Most people don’t appreciate that we code our own brain’s “operating system” by choice. A more common way to articulate this is that we are a product of our habits, and most of us find that habits are difficult to change.
But they are well worth considering, designing, and changing. Aristotle observed quite accurately that “We are what we repeatedly do. Excellence, then, is not an act, but a habit.”
I have found a trick that really works to build new (good) habits. If you associate a trigger with doing a new habit, the next time you encounter the trigger, you will be reminded of the habit. For example, lets say that you decide to complete a thorough stretch routine every morning when getting up. Associate brushing your teeth with the stretching that you hope to make a new good habit. Given that you are (hopefully) already in the habit of brushing your teeth first thing in the morning, you will quickly and more easily adopt the stretching, because brushing will connect the dots for you. Put a note on your Sonicare if necessary.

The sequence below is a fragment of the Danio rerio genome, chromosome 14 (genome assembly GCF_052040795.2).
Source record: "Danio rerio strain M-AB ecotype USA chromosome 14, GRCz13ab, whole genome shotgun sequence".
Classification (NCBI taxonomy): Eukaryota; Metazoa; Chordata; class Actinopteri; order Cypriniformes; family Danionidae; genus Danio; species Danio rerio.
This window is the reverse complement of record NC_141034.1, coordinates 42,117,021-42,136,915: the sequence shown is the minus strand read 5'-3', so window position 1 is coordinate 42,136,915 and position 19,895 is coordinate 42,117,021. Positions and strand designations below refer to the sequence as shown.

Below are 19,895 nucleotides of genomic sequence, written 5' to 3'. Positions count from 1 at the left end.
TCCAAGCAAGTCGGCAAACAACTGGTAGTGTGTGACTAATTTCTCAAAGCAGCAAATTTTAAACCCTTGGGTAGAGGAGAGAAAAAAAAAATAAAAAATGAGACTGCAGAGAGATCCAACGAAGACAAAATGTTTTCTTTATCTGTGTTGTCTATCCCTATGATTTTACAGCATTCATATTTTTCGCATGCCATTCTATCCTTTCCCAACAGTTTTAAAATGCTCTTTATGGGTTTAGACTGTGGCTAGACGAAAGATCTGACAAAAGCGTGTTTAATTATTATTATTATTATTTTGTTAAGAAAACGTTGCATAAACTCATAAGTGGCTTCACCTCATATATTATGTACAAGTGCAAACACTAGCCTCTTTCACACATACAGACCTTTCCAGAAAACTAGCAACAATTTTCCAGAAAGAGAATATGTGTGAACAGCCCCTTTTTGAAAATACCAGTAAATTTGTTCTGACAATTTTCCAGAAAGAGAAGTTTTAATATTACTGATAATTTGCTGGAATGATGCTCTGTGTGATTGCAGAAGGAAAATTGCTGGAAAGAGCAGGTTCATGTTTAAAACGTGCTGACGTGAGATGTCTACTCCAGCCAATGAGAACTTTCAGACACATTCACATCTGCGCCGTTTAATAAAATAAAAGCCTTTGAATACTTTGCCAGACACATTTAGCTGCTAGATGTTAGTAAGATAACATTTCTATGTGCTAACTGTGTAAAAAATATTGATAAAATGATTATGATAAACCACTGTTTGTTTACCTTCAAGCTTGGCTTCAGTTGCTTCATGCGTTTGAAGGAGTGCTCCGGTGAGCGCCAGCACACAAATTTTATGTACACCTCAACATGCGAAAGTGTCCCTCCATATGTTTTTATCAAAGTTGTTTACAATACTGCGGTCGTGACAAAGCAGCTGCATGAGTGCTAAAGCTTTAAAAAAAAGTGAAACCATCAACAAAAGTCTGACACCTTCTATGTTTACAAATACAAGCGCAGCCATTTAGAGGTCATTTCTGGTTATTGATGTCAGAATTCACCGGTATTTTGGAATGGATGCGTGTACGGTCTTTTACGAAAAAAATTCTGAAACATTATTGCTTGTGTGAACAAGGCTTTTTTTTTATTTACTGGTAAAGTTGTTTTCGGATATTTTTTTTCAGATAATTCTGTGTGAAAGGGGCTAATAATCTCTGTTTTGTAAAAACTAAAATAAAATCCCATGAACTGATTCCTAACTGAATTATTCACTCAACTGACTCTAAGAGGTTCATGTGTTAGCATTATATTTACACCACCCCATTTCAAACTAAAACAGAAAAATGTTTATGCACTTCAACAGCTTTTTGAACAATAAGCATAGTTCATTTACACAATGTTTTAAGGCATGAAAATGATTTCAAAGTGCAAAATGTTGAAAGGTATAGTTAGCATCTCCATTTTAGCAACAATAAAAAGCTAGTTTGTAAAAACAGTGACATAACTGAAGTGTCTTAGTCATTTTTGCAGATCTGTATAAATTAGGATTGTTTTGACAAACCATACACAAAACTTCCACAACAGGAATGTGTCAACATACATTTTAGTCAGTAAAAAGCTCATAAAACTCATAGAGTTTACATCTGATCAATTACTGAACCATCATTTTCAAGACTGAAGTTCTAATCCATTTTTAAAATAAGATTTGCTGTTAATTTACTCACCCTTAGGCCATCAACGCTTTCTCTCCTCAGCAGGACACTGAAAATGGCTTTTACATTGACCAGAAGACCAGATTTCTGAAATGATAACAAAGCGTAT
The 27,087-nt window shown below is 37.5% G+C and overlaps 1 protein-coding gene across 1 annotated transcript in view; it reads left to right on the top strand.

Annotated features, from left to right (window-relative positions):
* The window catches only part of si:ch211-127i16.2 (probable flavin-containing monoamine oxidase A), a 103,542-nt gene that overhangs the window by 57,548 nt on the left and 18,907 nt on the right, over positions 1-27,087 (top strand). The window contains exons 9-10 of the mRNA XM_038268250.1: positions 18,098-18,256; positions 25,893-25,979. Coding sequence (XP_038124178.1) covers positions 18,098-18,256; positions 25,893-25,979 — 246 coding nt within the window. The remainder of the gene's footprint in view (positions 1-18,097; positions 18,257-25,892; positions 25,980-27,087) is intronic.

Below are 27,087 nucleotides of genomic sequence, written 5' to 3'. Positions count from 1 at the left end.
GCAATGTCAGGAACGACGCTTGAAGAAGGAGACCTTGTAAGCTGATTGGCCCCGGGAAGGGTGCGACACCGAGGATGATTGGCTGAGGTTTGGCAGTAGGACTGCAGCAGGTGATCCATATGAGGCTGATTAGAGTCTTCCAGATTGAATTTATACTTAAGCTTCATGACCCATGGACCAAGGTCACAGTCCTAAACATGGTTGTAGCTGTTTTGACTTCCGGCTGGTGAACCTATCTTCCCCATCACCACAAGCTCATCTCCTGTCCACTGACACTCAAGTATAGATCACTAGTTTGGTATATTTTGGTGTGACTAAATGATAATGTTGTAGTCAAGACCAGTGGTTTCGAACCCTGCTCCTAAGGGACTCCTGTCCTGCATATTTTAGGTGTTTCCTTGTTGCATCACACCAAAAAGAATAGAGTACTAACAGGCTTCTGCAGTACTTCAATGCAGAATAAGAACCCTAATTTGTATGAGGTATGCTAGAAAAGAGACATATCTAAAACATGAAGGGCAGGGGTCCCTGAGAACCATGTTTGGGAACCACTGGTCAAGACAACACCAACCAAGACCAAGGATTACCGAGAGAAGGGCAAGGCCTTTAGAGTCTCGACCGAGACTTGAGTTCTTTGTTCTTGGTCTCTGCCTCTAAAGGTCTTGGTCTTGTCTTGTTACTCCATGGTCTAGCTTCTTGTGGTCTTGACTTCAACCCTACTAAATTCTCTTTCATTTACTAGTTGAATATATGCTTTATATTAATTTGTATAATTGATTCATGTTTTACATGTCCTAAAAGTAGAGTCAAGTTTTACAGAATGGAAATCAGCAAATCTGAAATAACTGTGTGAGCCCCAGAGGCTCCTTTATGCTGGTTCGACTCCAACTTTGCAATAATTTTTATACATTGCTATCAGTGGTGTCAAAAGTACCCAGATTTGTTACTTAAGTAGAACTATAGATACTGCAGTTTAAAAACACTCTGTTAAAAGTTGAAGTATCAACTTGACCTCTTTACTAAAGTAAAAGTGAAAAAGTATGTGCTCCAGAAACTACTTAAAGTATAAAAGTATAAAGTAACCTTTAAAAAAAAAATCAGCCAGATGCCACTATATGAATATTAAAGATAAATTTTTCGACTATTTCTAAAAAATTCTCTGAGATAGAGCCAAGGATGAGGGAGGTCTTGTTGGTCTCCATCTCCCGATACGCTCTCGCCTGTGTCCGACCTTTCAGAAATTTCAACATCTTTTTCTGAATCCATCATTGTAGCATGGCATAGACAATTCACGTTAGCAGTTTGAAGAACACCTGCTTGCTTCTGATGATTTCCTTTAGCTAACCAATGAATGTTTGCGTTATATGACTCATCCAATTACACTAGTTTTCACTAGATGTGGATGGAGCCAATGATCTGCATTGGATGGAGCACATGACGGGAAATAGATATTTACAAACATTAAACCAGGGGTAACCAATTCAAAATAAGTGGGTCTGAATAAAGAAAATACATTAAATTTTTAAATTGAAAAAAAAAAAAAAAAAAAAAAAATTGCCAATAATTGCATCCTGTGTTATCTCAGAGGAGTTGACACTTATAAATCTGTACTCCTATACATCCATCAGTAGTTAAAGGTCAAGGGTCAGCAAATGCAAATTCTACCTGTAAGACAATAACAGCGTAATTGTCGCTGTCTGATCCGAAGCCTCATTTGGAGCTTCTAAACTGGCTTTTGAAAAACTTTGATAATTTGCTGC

There a plenty of triggers available in your life already. Chaining one thing to another makes building new habits much easier.
In the bigger picture, we become a product of our own habits (good or bad), and our habits become our own chosen operating system. Let’s say that you struggle with stress and the road rage of traffic. Why not proactively “code” a productive, positive habit with getting stuck in unexpected traffic jams instead of beating your hands on the steering wheel? Why not have your favorite play list queued up for the next inevitable traffic jam, or perhaps an audio book, or even decide to pray if you are religiously inclined. Traffic jams will continue to happen, but you can use the negative inevitable trigger to react positively, training your OS to deflect the stress instead of blowing a gasket.
Habits are incredibly powerful. Build new ones while getting rid of bad ones and you will be on the road to excellence.